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Martian Meteorites | Lunar Rocks | HED Group | PAC Group | Carbonaceous Chondrites | Rare Chondrites Last Updated: March 2023


Howardites are named for Edward Howard, a renowned British chemist of the 18th century and one of the pioneers of meteoritics - have a look at our history of meteoritics. They are nearly as rare as diogenites, and there are only about 50 members to this group if we exclude all probable pairings.

Consisting primarily of eucritic and diogentic clasts and fragments, howardites are polymict breccias. However, they also contain dark clasts of carbonaceous chondritic matter, other xenolithic inclusions, and impact melt clasts, indicating a regolith origin for the members of this group. The howardites represent the surface of Vesta, a regolith breccia, consisting of eucritic and diogenitic debris that was excavated by the large impact that created the enormous crater near Vesta's south pole. These fragments have been mixed with parts of the chondritic impactor, and this mixture has been subsequently pulverized and metamorphosed by smaller impacts and the solar wind to form an entirely new type of rock called regolith. Similar regoliths cover the surface of the Moon, and as with the howardites, these regolith breccias display high values for noble gases that have been implanted into the rock by the solar wind. Our own planet never formed any analogous rocks because it is protected by an atmosphere and magnetic field, both protecting us from a continuous meteorite bombardment and the destructive radiation of the solar wind.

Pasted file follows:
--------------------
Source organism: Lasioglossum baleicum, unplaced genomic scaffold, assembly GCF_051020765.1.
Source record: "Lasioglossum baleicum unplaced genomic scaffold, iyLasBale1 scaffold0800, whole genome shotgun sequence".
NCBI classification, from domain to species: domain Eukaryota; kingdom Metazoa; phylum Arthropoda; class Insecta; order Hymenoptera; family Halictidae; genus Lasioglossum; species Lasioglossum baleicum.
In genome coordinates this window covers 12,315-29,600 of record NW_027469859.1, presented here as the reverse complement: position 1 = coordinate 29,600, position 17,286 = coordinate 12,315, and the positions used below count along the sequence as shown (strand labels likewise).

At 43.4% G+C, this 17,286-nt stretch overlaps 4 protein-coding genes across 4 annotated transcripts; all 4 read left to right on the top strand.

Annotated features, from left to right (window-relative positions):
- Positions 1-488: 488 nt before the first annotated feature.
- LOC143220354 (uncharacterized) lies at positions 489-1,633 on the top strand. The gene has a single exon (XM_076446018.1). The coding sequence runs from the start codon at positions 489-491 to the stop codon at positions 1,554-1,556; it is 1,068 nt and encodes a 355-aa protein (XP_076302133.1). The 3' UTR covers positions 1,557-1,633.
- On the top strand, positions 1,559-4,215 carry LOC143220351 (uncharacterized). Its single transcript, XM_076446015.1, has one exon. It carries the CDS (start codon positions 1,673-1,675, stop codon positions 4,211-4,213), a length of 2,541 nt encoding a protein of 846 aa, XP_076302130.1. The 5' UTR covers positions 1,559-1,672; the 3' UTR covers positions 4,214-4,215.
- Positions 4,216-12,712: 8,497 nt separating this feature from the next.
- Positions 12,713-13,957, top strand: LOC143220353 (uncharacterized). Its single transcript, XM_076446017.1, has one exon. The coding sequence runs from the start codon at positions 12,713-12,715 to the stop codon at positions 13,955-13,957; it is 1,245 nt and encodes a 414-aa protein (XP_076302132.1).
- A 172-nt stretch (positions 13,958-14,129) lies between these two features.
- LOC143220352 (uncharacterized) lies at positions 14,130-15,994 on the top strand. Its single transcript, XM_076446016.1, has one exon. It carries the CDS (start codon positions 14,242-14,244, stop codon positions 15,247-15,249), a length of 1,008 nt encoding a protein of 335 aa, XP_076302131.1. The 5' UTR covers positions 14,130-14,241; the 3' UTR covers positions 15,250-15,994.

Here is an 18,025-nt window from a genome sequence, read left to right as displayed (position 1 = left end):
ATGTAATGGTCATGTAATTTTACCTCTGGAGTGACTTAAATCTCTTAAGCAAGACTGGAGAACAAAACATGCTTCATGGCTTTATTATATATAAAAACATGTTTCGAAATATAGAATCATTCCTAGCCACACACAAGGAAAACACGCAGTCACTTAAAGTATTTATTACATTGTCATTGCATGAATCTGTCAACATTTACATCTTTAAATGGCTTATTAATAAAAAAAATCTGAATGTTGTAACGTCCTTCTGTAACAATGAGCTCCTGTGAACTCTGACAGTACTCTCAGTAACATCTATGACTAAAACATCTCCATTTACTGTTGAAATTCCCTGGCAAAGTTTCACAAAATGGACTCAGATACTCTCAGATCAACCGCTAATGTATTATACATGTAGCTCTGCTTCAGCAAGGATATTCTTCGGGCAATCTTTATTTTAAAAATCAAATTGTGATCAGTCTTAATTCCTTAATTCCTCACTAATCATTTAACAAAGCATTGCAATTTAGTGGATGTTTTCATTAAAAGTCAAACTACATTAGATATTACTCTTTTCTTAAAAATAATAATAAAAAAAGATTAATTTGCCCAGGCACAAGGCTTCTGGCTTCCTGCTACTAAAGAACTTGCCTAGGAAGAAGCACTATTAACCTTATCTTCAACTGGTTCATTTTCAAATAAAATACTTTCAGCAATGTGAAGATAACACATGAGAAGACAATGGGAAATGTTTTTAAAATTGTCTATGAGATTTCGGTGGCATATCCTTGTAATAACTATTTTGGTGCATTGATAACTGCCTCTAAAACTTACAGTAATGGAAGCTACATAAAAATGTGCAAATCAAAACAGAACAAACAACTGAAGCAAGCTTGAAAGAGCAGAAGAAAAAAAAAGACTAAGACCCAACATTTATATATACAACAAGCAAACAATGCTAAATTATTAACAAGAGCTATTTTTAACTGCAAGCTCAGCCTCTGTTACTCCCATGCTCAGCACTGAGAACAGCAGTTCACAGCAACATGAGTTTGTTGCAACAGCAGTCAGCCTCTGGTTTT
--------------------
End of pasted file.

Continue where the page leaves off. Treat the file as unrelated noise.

Renowned members of the howardite group are the witnessed falls of Bialystok from Poland, Kapoeta from Sudan, and Pavlovka from Russia. Recently, several new howardite finds have been reported from the hot deserts of Africa and Asia, e.g. Dar al Gani 779, one of the most affordable howardites on the collectors market. We recently recovered another new howardite from the deserts of Northwest Africa that will be published as soon as a preliminary scientific analysis has been completed. >> top...

Dar al Gani 779

Found : November 20, 1999, Libya
TKW : 18.8 kg
Howardite HED

DAG 779-00

48.08 gr

A wonderfull endcut with crust !

Price on request


Dag 779-01

40.45 gr

Very nice endcut with crust !

Price on request

DAG 779 - 02

5.10 gr

Triangular endcut, fresh and nice texture !


DAG 779 - 03

3 gr

Very thin and nice slice with crust on the edge !


DAG 779 - 04

0.93 gr

Thick triangular slice !


DAG 779 - 05

2.10 gr

Three slices of this fresh howardite  !

170 $


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